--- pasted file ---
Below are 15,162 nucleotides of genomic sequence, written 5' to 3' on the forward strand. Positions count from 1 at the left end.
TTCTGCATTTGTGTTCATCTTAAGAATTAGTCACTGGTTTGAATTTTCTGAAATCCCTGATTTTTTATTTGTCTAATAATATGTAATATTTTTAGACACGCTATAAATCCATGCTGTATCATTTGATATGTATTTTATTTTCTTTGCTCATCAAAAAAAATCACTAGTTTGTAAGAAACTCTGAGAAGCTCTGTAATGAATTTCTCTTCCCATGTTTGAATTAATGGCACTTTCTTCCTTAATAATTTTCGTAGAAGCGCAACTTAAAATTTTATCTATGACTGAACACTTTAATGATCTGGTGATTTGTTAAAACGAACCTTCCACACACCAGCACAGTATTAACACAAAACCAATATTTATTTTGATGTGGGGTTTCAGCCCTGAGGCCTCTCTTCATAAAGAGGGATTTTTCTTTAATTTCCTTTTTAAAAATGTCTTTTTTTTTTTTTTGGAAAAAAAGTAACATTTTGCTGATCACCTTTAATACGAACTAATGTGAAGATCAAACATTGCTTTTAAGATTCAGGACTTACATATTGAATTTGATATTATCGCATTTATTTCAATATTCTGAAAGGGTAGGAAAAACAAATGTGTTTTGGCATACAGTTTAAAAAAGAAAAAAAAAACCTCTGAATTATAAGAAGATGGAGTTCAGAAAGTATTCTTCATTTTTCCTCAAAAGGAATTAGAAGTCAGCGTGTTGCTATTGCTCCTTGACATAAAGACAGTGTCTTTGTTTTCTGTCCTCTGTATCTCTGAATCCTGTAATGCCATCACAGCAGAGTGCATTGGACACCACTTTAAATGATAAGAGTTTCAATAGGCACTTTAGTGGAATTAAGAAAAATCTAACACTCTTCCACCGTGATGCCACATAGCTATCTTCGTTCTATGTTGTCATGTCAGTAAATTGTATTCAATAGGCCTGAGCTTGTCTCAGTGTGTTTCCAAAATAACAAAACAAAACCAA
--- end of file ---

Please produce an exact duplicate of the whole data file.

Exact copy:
Below are 15,162 nucleotides of genomic sequence, written 5' to 3' on the forward strand. Positions count from 1 at the left end.
TTCTGCATTTGTGTTCATCTTAAGAATTAGTCACTGGTTTGAATTTTCTGAAATCCCTGATTTTTTATTTGTCTAATAATATGTAATATTTTTAGACACGCTATAAATCCATGCTGTATCATTTGATATGTATTTTATTTTCTTTGCTCATCAAAAAAAATCACTAGTTTGTAAGAAACTCTGAGAAGCTCTGTAATGAATTTCTCTTCCCATGTTTGAATTAATGGCACTTTCTTCCTTAATAATTTTCGTAGAAGCGCAACTTAAAATTTTATCTATGACTGAACACTTTAATGATCTGGTGATTTGTTAAAACGAACCTTCCACACACCAGCACAGTATTAACACAAAACCAATATTTATTTTGATGTGGGGTTTCAGCCCTGAGGCCTCTCTTCATAAAGAGGGATTTTTCTTTAATTTCCTTTTTAAAAATGTCTTTTTTTTTTTTTTGGAAAAAAAGTAACATTTTGCTGATCACCTTTAATACGAACTAATGTGAAGATCAAACATTGCTTTTAAGATTCAGGACTTACATATTGAATTTGATATTATCGCATTTATTTCAATATTCTGAAAGGGTAGGAAAAACAAATGTGTTTTGGCATACAGTTTAAAAAAGAAAAAAAAAACCTCTGAATTATAAGAAGATGGAGTTCAGAAAGTATTCTTCATTTTTCCTCAAAAGGAATTAGAAGTCAGCGTGTTGCTATTGCTCCTTGACATAAAGACAGTGTCTTTGTTTTCTGTCCTCTGTATCTCTGAATCCTGTAATGCCATCACAGCAGAGTGCATTGGACACCACTTTAAATGATAAGAGTTTCAATAGGCACTTTAGTGGAATTAAGAAAAATCTAACACTCTTCCACCGTGATGCCACATAGCTATCTTCGTTCTATGTTGTCATGTCAGTAAATTGTATTCAATAGGCCTGAGCTTGTCTCAGTGTGTTTCCAAAATAACAAAACAAAACCAA